Attorney General Nessel and Secretary of State Benson

Shared Responsibility

  • Under Michigan election law, the Secretary of State has a duty to report violations of the election laws and regulations to the Attorney General or a local prosecuting attorney, or both, for prosecution. Further, as state constitutional officers, the Attorney General and Secretary of State take an oath to uphold the federal and state constitutions.

    There is no right protected by these constitutions more important than the right of all citizens to participate in the democratic process by exercising their right to register and vote. 

    Attorney General Nessel and Secretary Benson are committed to ensuring that all eligible Michigan citizens have the opportunity to do so in the November general election, and every election thereafter.

Secretary of State Jocelyn Benson

  • Secretary of State Jocelyn BensonThe Secretary of State is the chief election officer for the State of Michigan and exercises supervisory control over Michigan’s 1,500 or so city, township, and county clerks. These local clerks are principally responsible for conducting all elections in Michigan.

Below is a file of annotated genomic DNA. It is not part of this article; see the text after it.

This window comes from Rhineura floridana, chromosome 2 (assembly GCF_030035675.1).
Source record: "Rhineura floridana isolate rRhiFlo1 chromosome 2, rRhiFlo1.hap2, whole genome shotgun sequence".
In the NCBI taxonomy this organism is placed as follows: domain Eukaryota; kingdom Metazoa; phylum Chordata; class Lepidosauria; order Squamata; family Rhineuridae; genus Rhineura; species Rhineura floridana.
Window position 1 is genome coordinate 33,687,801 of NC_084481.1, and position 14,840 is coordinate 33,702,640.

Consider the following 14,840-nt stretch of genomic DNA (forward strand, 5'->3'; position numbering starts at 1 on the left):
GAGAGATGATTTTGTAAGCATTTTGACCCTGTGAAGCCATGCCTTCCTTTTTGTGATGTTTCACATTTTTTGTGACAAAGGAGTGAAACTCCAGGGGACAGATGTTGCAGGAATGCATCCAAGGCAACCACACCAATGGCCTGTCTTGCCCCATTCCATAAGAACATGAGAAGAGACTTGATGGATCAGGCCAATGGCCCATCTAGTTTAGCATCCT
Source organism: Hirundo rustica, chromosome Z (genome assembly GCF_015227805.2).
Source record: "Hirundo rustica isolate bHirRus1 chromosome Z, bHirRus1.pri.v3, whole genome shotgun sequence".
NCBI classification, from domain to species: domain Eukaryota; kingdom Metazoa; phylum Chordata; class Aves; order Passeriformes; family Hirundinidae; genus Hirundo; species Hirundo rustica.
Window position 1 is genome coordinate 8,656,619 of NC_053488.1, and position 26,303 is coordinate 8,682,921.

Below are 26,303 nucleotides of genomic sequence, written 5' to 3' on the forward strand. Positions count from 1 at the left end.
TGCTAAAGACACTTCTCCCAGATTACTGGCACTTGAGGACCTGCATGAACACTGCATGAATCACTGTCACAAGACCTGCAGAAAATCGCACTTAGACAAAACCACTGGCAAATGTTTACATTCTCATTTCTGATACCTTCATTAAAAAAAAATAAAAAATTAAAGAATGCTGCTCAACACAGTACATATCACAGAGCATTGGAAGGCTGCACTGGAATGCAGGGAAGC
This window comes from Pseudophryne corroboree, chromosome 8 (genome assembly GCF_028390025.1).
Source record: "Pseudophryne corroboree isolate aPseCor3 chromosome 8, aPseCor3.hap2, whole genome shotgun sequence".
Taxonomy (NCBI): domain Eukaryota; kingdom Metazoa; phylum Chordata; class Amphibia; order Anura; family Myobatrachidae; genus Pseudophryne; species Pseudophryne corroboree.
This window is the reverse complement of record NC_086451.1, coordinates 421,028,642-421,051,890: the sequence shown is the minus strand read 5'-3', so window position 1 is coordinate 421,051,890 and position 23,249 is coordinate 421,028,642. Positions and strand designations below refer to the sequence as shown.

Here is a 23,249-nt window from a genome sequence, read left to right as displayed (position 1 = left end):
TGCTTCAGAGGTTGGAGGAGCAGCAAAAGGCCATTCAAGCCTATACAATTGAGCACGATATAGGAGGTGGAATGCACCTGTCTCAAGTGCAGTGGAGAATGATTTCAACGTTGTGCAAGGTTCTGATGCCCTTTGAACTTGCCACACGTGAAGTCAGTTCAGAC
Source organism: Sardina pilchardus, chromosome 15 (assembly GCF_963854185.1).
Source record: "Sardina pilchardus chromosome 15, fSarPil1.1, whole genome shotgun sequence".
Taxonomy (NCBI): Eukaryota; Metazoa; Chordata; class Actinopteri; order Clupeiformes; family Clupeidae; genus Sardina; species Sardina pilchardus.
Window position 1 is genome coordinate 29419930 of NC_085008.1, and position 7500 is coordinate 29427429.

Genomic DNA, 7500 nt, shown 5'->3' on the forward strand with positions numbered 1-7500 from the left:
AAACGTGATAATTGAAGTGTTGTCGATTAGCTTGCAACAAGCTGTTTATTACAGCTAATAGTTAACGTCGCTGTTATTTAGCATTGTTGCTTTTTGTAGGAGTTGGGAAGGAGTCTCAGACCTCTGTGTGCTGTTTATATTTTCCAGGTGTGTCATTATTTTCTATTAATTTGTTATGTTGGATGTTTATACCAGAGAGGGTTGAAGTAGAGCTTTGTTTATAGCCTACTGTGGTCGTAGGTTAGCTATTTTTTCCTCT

The Michigan Constitution and state election laws provide for the time, place, and manner of holding elections in the State, and for a system of voter registration and absentee voting. 

     Learn More

Voter Intimidation

  • Voting is an opportunity to celebrate our democracy and Michigan voters should expect nothing but a calm, safe and secure process at the polls.

    If for any reason you believe you are experiencing voter intimidation, or are witnessing it on Election Day, we encourage you to contact the Michigan Department of Attorney General by calling 517-335-7659 or emailing

    Call the Michigan Department of Attorney General

    Send Email

Frequently Asked Questions

Democracy MVP

  • Election workers are the Most Valuable Players of our democracy, ensuring free and fair elections for all. And right now our democracy needs election workers more than ever. Serving as an election worker is a paid position, and all election workers are trained on proper protocols.

    During the coronavirus crisis, election workers are needed to assist clerks and count ballots. They will serve at polling places, and will adhere to strict public health guidelines, including exercising social distancing, using sanitary equipment, and maintaining strong hygiene to protect themselves and others from coronavirus transmission.

    Sign up to be an election worker